Officer Few signed a probable cause affidavit seeking to charge Hughes with the felony of impersonating an officer. Early the next morning, Officers Few and Garcia went to Hughes’ home to arrest him. The court continued: “The record does not reveal, and again judicial imagination cannot fathom, why officers needed to trick an undressed Hughes into extending his arm through the cracked door so he could be forcibly arrested in his pajamas” — at 3:00 a.m., no less.

A few months later, the district attorney asked the state court to dismiss the charge, telling the court that “no probable cause existed” to support the arrest.

Hughes sued the officers, supervisors and the city. The officers petitioned the trial court to grant them qualified immunity. The trial court refused. As courts so very often note, qualified immunity protects “all but the plainly incompetent or those who knowingly violate the law” . After a detailed analysis of evidence of false statements and material omissions in the affidavit and stating that “the affidavit also added false details, beyond those in the drunk driver’s narrative,” the appellate court upheld the denial of qualified immunity.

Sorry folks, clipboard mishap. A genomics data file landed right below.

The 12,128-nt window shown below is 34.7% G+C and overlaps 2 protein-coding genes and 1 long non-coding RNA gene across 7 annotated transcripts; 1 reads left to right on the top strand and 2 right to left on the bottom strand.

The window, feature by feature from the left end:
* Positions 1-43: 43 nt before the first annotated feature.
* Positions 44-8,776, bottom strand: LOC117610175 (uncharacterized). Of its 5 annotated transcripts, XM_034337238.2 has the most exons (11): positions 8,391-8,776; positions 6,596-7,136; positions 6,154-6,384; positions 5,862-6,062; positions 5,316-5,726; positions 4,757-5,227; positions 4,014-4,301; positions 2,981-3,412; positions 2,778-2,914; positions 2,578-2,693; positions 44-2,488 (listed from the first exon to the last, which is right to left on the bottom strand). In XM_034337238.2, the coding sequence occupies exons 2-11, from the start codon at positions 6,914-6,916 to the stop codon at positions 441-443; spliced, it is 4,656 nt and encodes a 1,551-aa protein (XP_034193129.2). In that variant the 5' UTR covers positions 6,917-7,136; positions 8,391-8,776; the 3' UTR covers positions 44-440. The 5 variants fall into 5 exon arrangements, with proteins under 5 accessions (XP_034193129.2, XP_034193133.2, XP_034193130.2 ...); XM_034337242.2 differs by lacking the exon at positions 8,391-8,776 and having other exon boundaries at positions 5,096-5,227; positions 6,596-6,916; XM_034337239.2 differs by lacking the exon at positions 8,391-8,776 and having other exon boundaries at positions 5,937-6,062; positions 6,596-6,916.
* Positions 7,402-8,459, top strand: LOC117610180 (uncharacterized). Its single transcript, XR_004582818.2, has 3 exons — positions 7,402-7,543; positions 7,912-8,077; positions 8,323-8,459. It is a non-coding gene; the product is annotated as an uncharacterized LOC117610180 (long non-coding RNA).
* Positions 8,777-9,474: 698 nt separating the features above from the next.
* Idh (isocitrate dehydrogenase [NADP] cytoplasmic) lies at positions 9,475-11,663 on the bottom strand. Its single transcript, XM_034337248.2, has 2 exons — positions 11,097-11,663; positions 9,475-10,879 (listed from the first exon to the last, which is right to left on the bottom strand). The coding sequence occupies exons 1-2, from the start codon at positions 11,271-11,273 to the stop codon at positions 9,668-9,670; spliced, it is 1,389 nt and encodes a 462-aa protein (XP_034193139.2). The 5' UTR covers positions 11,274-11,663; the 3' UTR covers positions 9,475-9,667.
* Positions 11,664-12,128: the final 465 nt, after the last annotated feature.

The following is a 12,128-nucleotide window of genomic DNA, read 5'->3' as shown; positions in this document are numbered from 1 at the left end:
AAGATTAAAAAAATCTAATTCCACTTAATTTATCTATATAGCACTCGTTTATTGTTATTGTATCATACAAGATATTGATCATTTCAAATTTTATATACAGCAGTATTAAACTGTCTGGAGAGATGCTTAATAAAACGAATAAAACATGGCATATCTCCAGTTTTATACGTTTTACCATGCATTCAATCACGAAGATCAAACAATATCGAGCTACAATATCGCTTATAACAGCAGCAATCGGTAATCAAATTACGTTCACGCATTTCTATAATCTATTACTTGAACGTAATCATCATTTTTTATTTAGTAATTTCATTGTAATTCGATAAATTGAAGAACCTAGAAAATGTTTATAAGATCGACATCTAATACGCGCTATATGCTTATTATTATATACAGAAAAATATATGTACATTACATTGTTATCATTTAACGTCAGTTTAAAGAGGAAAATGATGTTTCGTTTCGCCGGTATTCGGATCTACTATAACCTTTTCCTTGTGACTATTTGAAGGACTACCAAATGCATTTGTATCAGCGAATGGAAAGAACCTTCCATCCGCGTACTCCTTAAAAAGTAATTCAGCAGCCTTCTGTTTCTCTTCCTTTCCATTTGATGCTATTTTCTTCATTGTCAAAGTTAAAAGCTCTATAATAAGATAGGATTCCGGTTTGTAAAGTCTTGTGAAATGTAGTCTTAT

Though it may have been little comfort for Hughes, the court of appeals analyzed state law applicable to citizen’s arrest and held Hughes acted properly in detaining Gomez. Indeed, he may well have saved Gomez from being killed by a speeding car on the freeway. The court ended its opinion as colorfully as it began:

It is unclear which part of this case is more amazing: (1) That officers refused to charge a severely intoxicated driver and instead brought felony charges against the good Samaritan who intervened to protect Houstonians; or (2) that the City of Houston continues to defend its officers’ conduct. Either way, the officers’ qualified immunity is denied.

Ouch. Barney Fife and Gomer Pyle were funny. This case isn’t. Tell the truth in reports and affidavits. Arrest drunk drivers. Enough said.

Read more Ken Wallentine case reviews here.

Ken Wallentine is the chief of the West Jordan (Utah) Police Department and former chief of law enforcement for the Utah Attorney General. He has served over four decades in public safety, is a legal expert and editor of Xiphos, a monthly national criminal procedure newsletter. He is a member of the Board of Directors of the Institute for the Prevention of In-Custody Death and serves as a use of force consultant in state and federal criminal and civil litigation across the nation.